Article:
Therefore, since we have such hope, we use great boldness of speech–unlike Moses, who put a veil over his face so that the children of Israel could not look steadily at the end of what was passing away. But their minds were blinded. For until this day the same veil remains unlifted in the reading of the Old Testament, because the veil is taken away in Christ. But even to this day, when Moses is read, a veil lies on their heart. Nevertheless when one turns to the Lord, the veil is taken away. Now the Lord is the Spirit; and where the Spirit of the Lord is, there is liberty. But we all, with unveiled face, beholding as in a mirror the glory of the Lord, are being transformed into the same image from glory to glory, just as by the Spirit of the Lord. Therefore, since we have this ministry, as we have received mercy, we do not lose heart. But we have renounced the hidden things of shame, not walking in craftiness nor handling the word of God deceitfully, but by manifestation of the truth commending ourselves to every man’s conscience in the sight of God. But even if our gospel is veiled, it is veiled to those who are perishing, whose minds the god of this age has blinded, who do not believe, lest the light of the gospel of the glory of Christ, who is the image of God, should shine on them. For we do not preach ourselves, but Christ Jesus the Lord, and ourselves your bondservants for Jesus’ sake. For it is the God who commanded light to shine out of darkness, who has shone in our hearts to give the light of the knowledge of the glory of God in the face of Jesus Christ. (2Co 3:12-6 NKJ)
The veil of Moses is an image of the blindness of the heart and spiritual bondage. Turning to Christ removes this blindness and hardness of heart. With unveiled faces we behold the knowledge of the glory of God revealed in the face of Jesus Christ and are transformed into the very same image which is Christ.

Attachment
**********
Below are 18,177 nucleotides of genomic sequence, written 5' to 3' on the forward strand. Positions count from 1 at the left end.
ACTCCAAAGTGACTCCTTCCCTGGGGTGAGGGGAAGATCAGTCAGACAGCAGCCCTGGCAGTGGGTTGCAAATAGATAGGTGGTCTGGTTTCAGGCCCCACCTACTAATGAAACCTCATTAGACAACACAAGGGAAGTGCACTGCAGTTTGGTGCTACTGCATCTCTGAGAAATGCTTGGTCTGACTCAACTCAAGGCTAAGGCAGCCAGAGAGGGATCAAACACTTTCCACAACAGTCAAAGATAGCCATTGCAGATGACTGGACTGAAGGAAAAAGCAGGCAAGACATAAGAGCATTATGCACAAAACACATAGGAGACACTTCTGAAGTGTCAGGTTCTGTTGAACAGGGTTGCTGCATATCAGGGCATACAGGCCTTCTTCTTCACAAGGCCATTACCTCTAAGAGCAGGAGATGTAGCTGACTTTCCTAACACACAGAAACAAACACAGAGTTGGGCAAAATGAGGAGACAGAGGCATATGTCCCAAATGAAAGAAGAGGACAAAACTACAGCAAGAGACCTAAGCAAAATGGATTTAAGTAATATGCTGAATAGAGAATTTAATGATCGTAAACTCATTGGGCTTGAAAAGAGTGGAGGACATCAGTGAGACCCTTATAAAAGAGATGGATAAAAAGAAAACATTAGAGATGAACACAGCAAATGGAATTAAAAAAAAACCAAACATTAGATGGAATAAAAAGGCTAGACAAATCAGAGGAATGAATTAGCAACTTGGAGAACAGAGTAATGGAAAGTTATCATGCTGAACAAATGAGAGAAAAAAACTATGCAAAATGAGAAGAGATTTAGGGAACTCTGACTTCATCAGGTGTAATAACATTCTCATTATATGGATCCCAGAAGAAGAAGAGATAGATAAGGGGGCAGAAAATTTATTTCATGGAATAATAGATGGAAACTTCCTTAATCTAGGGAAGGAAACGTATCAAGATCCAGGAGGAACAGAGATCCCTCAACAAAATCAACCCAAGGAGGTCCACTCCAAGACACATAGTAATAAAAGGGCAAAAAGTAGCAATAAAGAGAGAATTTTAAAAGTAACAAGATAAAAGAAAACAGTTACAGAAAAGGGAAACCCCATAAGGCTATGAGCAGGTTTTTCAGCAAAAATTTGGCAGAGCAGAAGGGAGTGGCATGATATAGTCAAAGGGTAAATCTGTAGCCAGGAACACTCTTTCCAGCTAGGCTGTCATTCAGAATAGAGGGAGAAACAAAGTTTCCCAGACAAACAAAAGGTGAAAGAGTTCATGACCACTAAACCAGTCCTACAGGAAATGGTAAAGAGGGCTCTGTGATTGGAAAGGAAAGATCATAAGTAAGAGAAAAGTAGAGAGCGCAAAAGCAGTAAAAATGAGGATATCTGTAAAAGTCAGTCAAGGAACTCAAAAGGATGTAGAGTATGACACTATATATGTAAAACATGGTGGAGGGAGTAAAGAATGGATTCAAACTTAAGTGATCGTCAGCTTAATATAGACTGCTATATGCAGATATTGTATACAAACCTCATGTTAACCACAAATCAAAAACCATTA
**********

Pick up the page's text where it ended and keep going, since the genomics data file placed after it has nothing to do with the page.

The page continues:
In Russian, the word lik (лик) can mean face and person. Sergius Bulgakov plays with various forms of the word in his book Icons and the Name of God. It is an essential Orthodox insight. The Greek word for person (πρόσωπον) also carries this double meaning. The unveiled or unhidden face is a face without shame – or a face that no longer hides from its shame. This is perhaps the most fundamental aspect of our transformation in Christ. The self in whom shame has been healed is the self that is able to live as person.
We are restored to our essential and authentic humanity – our personhood. We behold Christ face to face, as a person would who looks into a mirror. And, as St. John says, “We shall be like Him, for we shall see Him as He is” (1Jo 3:2 NKJ).
The sacrament of penance boldly walks directly into the world of shame. Archimandrite Zacharias says:
… if we know to whom we present ourselves, we shall have the courage to take some shame upon ourselves. I remember that when I became a spiritual father at the monastery, Fr. Sophrony said to me, “Encourage the young people that come to you to confess just those things about which they are ashamed, because that shame will be converted into spiritual energy that can overcome the passions and sin.” In confession, the energy of shame becomes energy against the passions. As for a definition of shame, I would say it is the lack of courage to see ourselves as God sees us. (from The Enlargement of the Heart).